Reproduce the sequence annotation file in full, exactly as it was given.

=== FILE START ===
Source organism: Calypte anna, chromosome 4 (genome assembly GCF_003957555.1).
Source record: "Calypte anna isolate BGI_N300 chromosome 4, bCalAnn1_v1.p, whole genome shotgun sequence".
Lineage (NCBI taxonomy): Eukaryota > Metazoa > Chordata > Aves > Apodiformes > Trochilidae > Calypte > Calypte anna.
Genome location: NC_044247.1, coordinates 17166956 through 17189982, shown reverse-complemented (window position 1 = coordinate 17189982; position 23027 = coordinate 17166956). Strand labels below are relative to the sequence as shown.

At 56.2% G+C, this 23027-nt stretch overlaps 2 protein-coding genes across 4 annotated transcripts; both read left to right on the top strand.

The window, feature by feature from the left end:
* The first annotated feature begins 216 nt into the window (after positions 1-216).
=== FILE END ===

Source organism: Calypte anna, chromosome 4 (genome assembly GCF_003957555.1).
Source record: "Calypte anna isolate BGI_N300 chromosome 4, bCalAnn1_v1.p, whole genome shotgun sequence".
Lineage (NCBI taxonomy): Eukaryota > Metazoa > Chordata > Aves > Apodiformes > Trochilidae > Calypte > Calypte anna.
Genome location: NC_044247.1, coordinates 17166956 through 17189982, shown reverse-complemented (window position 1 = coordinate 17189982; position 23027 = coordinate 17166956). Strand labels below are relative to the sequence as shown.

At 56.2% G+C, this 23027-nt stretch overlaps 2 protein-coding genes across 4 annotated transcripts; both read left to right on the top strand.

The window, feature by feature from the left end:
* The first annotated feature begins 216 nt into the window (after positions 1-216).